GETTING MORE TALE #814: Freestylin’ 4
I’ve had a lot on my mind. Thinking about the past, thinking about the future.
Every now and then, I’ll search for old acquaintances online. Co-workers, customers, friends…many of them have not emerged in the new online world of social media. At least not yet. I continue searching. Looking for a guy I used to work with, a coincidence of search terms led me instead to the obituary of an old customer.
I recognized his face immediately as that of “Surly Brad”, one of the very first customers I had when I managed my own Record Store location in 1996. Brad passed away in 2011, but he wasn’t really very surly. Is there a male equivalent of “resting bitch face”? Brad looked grouchy but he could also pull a wide smile. He was short and to the point, but eventually we got to know each other a little bit better. Like many music collectors, he was picky about what he bought. He could hear defects on a CD that I couldn’t. I haven’t thought about Brad in years, but I don’t have any negative thoughts of him. Just sadness. Brad died age 47, the same age I am right now.
Rest in peace Brad. I’m sorry we used to call you Surly.
Onto other trains of thought, I’m currently deep in the midst of my usual Seasonal Affective Disorder. Long before I knew what it was or that it existed, I experienced it. Ever since I was a kid. The winters were a long, sad and lonely time. The summers were much happier and more vibrant. I thought for many years I just “hated winter”. I do hate winter; don’t get me wrong, but there was more to it. In the winter of 1998 I was explaining to a friend that I was in my “big blue funk”, a long period of (what I now call) depression. The friend was taken aback because I was speaking of these things as if everybody experienced them. “That’s not normal,” they said. “Sure it is,” I retorted.
I’ve learned to deal with my big blue funks a lot better these days, though I still need to seek help. One thing I do to try to stave off the blues is to give myself something to look forward to every day. This can be anything from having some special food that I enjoy, to buying some new music, to watching my favourite shows. I have to make some time to just enjoy myself a little bit every day.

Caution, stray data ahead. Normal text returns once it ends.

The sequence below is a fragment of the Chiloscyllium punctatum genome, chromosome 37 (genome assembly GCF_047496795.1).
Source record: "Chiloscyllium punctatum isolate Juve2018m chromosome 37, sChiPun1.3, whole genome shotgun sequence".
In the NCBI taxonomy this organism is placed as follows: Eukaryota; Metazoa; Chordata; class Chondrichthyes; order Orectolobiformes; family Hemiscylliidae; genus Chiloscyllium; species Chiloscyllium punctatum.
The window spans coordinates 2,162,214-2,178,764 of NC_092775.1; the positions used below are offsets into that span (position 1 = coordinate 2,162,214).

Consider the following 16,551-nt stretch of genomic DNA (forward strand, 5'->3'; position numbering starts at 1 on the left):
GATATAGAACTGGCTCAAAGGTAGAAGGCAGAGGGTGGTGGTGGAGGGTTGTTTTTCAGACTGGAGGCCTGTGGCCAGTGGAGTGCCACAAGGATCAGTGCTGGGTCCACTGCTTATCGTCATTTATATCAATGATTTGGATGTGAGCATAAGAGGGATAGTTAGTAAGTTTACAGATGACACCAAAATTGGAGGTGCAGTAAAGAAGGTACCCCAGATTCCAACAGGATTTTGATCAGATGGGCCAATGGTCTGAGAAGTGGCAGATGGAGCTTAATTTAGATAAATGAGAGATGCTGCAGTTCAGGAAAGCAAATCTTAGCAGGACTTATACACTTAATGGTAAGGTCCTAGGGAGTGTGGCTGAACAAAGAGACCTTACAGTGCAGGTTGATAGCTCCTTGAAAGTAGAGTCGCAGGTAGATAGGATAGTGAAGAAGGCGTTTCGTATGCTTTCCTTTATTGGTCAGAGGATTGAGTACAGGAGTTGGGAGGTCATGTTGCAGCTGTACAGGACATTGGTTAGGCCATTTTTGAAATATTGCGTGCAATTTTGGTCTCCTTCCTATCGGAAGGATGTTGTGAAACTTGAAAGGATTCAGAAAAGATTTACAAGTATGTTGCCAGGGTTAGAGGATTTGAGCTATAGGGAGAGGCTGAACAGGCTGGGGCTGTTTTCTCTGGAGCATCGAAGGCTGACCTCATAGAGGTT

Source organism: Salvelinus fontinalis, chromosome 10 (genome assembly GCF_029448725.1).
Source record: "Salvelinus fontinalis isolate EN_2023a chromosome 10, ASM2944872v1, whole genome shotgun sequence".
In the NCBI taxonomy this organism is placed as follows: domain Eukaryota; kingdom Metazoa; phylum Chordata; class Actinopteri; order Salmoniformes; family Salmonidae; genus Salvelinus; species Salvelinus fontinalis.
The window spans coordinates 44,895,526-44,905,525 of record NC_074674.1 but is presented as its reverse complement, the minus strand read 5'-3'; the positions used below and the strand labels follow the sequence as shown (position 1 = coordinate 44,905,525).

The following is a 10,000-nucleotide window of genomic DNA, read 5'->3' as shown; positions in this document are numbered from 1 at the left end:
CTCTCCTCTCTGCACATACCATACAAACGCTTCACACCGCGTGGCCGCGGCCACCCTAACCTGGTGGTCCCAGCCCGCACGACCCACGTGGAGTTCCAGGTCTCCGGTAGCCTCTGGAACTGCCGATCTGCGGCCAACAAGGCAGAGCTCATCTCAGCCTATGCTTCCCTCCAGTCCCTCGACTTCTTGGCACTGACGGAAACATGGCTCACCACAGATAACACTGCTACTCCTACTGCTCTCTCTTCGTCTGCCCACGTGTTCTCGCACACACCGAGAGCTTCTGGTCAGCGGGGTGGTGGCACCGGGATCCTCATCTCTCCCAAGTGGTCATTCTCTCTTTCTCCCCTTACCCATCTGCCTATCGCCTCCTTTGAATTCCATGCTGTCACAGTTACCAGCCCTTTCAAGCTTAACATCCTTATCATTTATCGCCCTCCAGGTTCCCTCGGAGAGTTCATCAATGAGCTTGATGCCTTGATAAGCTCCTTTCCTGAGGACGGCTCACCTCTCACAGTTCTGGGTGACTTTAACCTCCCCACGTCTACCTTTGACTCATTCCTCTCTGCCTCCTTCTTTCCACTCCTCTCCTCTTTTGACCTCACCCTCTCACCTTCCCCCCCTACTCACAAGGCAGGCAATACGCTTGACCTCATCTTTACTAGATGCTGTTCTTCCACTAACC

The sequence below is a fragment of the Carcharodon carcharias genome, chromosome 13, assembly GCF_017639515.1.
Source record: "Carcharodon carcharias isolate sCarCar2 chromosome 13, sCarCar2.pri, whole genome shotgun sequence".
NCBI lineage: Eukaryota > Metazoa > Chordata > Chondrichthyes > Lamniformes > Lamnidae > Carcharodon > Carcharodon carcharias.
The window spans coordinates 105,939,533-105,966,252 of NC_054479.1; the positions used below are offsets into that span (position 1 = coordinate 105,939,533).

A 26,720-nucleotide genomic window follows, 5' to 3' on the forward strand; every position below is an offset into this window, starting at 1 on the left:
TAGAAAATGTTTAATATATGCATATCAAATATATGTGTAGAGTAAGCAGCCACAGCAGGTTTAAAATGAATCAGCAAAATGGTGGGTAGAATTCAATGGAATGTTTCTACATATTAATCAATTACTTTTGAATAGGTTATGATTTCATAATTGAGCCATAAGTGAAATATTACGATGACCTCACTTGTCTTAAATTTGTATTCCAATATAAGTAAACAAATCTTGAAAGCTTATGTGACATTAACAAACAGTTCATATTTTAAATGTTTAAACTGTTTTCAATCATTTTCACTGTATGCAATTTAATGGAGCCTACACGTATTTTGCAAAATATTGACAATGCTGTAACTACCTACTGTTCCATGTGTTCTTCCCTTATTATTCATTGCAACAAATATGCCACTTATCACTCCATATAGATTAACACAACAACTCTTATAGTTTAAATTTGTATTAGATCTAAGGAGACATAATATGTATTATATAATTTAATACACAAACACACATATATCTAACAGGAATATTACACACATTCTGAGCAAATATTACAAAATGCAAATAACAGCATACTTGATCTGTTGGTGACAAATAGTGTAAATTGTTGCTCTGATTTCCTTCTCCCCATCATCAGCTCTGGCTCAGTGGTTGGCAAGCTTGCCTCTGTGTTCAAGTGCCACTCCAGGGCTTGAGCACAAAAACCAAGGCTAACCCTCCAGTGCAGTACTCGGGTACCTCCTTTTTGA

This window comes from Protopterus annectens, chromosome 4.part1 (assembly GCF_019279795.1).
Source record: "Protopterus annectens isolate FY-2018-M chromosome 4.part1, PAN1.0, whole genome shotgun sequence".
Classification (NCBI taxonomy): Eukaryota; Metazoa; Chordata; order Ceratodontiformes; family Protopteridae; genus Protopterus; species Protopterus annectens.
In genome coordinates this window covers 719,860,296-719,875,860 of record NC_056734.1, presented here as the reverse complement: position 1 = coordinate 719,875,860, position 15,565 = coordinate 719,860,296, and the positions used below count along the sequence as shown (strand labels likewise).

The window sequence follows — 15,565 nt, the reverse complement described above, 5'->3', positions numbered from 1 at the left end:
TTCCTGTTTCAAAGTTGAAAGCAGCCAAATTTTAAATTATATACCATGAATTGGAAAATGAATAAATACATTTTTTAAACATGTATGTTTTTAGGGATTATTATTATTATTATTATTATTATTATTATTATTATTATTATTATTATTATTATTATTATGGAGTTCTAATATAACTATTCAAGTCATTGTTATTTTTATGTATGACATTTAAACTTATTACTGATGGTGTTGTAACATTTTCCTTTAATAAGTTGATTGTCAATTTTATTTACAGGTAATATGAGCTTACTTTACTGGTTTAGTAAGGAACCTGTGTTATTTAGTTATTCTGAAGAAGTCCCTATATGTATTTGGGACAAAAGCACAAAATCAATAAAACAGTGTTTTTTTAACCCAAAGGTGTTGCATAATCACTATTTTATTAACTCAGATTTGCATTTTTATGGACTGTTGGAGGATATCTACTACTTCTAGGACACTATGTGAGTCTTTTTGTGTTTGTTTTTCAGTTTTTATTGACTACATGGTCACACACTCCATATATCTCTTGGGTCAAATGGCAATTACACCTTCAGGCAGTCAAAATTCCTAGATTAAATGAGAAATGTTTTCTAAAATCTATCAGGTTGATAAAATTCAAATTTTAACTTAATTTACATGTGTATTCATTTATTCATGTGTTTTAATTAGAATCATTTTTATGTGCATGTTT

Of course, buying music costs money and when you’re a collector it can get expensive! When you can’t settle for anything less than “all the tracks”, you can expect to spend money. Of course this is connected to another mental illness, Obsessive Compulsive Disorder. I’ve had this forever too. As a kid, I would try to collect complete sub-teams of GI Joes and Transformers. I’d also collect music, but that was a lot more difficult in the 1980s.
The first group I ever decided I wanted a “complete” collection of was Quiet Riot. I thought it would be easy. I assumed they only had two albums. How wrong I was. There were no Wikipedia articles to refer to. Eventually I learned about their early Japanese-only albums. It took me about 15 years, pre-internet, to get copies for myself.
As I grew to like more and more bands, I wanted more and more “complete” collections. Magazines like Hit Parader would run ads for mail order record stores. They would list stuff regularly that I never heard of nor saw in stores. All in US dollars of course. Plus shipping! Stuff like:
ALICE COOPER – THE BEAST OF
ALICE COOPER – DADA
ALICE COOPER – PRETTIES FOR YOU
JUDAS PRIEST – STAINED CLASS
These were not albums you could find in your local Zellers’ tape section. I had never seen or even heard of Stained Class.
Then I would browse down to the singles and start crying when I saw things listed like:
AEROSMITH – DUDE LOOKS LIKE A LADY / ONCE IS ENOUGH
BON JOVI – LIVIN ON A PRAYER / EDGE OF A BROKEN HEART +1
EUROPE – THE FINAL COUNTDOWN / ON BROKEN WINGS
Like a cruel tease, I became aware that some of these things really existed, but on a teenage allowance, had no way to acquire them. Or even hear what they sounded like. I was grateful that bands like Kiss never seemed to put our exclusive non-album songs as B-sides. Not knowing any better, I thought that was very democratic of them: everybody had access to every Kiss song – there were no exclusives only for those who could pay for them.
Boy, did I read those Kiss cards wrong!
Many of these tracks and albums never showed up in my collection until the internet age. But now, with access to even more information, the want list continues to grow. It’s an expensive hobby.
Whitesnake was one of those bands that had many albums prior to the ones I knew about. The winter of 87/88 educated me otherwise. Meanwhile I had just acquired Slide It In. I can picture myself shovelling the snow in the dark of the morning listening to that warbling tape. Geffen didn’t put out the best quality cassettes in the 80s. My copy of Slide It In ran so slow that it was almost unlistenable. I would try to fast forward and rewind the tape to loosen it up a bit. Nothing really helped and I never heard the album properly until I got a CD copy. But Slide It In is one of those albums I associate with winter, shovelling snow and all of it.
I’ll make it through this winter just like all the others. But I can’t wait for summer. That’s when I really feel alive again.